Makena (hydroxyprogesterone caproate injection) information. 2020.
Food and Drug Administration-approved drug label
Pregnancy and lactation labeling rule
Content and format of labeling for human prescription drug and biological products; requirements for pregnancy and lactation labeling; 2014.
Pregnancy, lactation and reproductive potential: labeling for human prescription drug and biological products—content and format guidance for industry. 2020.
- (1)Pregnancy subsection 8.1: in lieu of a pregnancy letter category, the pregnancy subsection 8.1 now contains summaries of the pertinent available evidence informing the safety of the drug in pregnancy. This subsection includes information on pregnancy exposure registries, if available, including how to enroll in the registry or obtain information about the registry. The risk summary informs decision making about drug use during pregnancy and sums up the risks for adverse developmental outcomes based on the available and relevant human data, animal data, and/or the drug’s pharmacology. The risk summary also includes a statement referring to the background risk for major birth defects and miscarriages in the United States. This statement is to convey that there is a baseline risk for these adverse outcomes without drug exposure. The clinical considerations section discusses disease-associated maternal and embryofetal risks, dose adjustments during pregnancy and the postpartum period, maternal adverse reactions, fetal or neonatal adverse reactions, and effects on labor and delivery. Finally, human and animal data supporting the risk summary are presented. Harking back to similar outcomes evaluated in nonclinical studies, adverse developmental outcomes here include structural abnormalities, embryofetal or infant mortality, functional impairments, and alterations to growth.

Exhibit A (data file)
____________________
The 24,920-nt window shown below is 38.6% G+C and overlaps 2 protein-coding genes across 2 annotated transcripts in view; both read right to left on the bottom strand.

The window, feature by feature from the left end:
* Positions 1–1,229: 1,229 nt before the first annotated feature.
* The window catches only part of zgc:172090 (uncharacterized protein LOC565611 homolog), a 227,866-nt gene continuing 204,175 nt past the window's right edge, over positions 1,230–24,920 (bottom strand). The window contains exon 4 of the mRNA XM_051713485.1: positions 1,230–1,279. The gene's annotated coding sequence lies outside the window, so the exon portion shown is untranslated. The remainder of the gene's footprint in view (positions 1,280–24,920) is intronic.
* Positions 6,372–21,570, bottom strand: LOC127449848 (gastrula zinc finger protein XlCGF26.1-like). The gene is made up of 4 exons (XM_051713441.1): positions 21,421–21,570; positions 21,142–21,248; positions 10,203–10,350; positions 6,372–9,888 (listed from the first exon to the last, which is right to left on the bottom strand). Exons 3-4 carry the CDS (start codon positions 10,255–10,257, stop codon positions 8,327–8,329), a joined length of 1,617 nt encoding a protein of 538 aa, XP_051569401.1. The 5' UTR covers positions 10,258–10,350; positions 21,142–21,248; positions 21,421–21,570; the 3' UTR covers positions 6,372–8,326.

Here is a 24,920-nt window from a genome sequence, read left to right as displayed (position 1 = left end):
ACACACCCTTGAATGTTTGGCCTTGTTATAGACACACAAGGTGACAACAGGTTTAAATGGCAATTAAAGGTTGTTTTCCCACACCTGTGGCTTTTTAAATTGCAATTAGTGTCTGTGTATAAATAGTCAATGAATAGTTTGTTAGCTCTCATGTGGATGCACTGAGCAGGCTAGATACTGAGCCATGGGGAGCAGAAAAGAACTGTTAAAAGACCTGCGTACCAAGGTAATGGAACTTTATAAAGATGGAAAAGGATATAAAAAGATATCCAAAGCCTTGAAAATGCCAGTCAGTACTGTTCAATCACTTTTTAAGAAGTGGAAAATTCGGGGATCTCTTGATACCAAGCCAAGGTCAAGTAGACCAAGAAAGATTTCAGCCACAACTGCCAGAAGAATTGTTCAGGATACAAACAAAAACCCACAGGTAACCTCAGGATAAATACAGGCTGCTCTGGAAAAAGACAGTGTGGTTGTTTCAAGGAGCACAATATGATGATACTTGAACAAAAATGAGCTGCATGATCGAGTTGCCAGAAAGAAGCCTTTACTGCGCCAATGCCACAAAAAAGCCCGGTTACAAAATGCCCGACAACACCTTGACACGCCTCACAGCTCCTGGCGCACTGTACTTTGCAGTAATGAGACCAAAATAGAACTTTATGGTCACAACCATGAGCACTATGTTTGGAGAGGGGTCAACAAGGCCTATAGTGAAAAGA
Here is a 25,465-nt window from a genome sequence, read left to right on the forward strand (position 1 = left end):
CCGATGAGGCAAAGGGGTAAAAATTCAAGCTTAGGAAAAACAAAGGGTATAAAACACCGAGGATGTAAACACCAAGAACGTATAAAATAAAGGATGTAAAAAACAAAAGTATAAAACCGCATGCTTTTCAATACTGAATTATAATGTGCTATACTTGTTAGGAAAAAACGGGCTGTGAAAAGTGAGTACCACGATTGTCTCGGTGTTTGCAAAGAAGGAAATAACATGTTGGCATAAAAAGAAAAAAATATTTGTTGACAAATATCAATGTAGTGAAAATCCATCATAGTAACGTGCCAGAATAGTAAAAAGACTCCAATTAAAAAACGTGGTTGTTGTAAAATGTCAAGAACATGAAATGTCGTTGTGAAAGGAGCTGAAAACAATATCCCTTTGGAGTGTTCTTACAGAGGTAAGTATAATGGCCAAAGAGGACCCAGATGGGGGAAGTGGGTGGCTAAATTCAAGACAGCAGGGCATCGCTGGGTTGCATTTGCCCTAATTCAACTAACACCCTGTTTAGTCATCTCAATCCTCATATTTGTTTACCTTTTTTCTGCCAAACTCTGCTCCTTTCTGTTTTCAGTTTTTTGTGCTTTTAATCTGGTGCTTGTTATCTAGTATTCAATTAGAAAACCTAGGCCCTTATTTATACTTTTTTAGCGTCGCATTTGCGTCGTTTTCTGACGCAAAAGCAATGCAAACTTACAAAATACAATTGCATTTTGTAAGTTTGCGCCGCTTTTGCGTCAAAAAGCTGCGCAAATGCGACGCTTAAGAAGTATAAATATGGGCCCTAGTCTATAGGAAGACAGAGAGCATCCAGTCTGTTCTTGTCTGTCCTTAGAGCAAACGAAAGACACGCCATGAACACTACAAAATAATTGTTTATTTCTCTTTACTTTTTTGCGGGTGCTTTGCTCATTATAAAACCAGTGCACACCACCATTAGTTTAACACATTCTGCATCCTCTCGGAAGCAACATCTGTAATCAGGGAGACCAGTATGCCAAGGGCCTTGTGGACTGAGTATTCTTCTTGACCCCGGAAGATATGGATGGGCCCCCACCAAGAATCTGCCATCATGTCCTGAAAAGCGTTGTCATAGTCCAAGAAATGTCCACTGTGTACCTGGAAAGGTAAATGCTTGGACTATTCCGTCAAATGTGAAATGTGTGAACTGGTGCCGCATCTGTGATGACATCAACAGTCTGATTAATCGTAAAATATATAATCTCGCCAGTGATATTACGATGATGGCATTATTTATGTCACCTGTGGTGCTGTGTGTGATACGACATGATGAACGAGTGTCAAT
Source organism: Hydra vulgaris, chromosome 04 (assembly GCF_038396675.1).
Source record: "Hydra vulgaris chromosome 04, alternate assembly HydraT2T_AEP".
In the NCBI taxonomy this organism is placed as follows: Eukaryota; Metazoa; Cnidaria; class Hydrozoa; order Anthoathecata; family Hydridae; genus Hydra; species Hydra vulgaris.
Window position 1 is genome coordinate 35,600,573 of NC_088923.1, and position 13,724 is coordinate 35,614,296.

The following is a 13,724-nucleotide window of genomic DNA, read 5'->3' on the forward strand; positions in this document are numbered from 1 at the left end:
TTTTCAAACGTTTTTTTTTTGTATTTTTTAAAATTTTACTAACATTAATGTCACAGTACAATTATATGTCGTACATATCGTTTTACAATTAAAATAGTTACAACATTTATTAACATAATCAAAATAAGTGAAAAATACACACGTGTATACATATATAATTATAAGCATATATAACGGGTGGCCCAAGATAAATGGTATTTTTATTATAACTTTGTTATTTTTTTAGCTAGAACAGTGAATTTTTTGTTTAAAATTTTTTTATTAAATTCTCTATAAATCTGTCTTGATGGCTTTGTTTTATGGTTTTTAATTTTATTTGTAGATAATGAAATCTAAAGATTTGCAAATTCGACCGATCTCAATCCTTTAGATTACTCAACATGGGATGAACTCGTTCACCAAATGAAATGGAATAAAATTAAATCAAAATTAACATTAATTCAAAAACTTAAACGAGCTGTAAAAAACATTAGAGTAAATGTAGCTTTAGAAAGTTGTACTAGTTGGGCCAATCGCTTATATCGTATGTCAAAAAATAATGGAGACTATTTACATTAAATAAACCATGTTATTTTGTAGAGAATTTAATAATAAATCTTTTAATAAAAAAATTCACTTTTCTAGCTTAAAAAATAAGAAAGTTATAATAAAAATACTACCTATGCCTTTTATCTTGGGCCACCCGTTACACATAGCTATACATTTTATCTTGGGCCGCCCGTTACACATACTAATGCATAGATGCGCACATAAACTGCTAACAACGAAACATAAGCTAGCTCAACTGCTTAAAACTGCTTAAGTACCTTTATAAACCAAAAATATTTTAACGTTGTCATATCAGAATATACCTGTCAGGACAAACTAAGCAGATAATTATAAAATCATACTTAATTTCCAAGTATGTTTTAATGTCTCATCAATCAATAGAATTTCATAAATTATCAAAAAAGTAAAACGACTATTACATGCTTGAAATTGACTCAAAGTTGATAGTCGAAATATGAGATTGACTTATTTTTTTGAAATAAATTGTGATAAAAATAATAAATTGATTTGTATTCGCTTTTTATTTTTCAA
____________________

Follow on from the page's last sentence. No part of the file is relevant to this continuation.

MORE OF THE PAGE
- (2)Lactation subsection 8.2: this subsection includes the risk summary of information about the presence of a drug and its active metabolite(s) in human breast milk, the effects of a drug and its active metabolite(s) on a breastfed child, and the effects of a drug and its active metabolite(s) on milk production. This includes a risk and benefit statement providing a framework for healthcare providers and lactating women to use when considering the benefits of breastfeeding to the mother and infant and the mother’s need for treatment and benefits vs potential risks to the infant. Clinical considerations include minimizing exposure of the breastfed infant to the drug and monitoring for adverse reactions. Again, human and/or animal data are presented.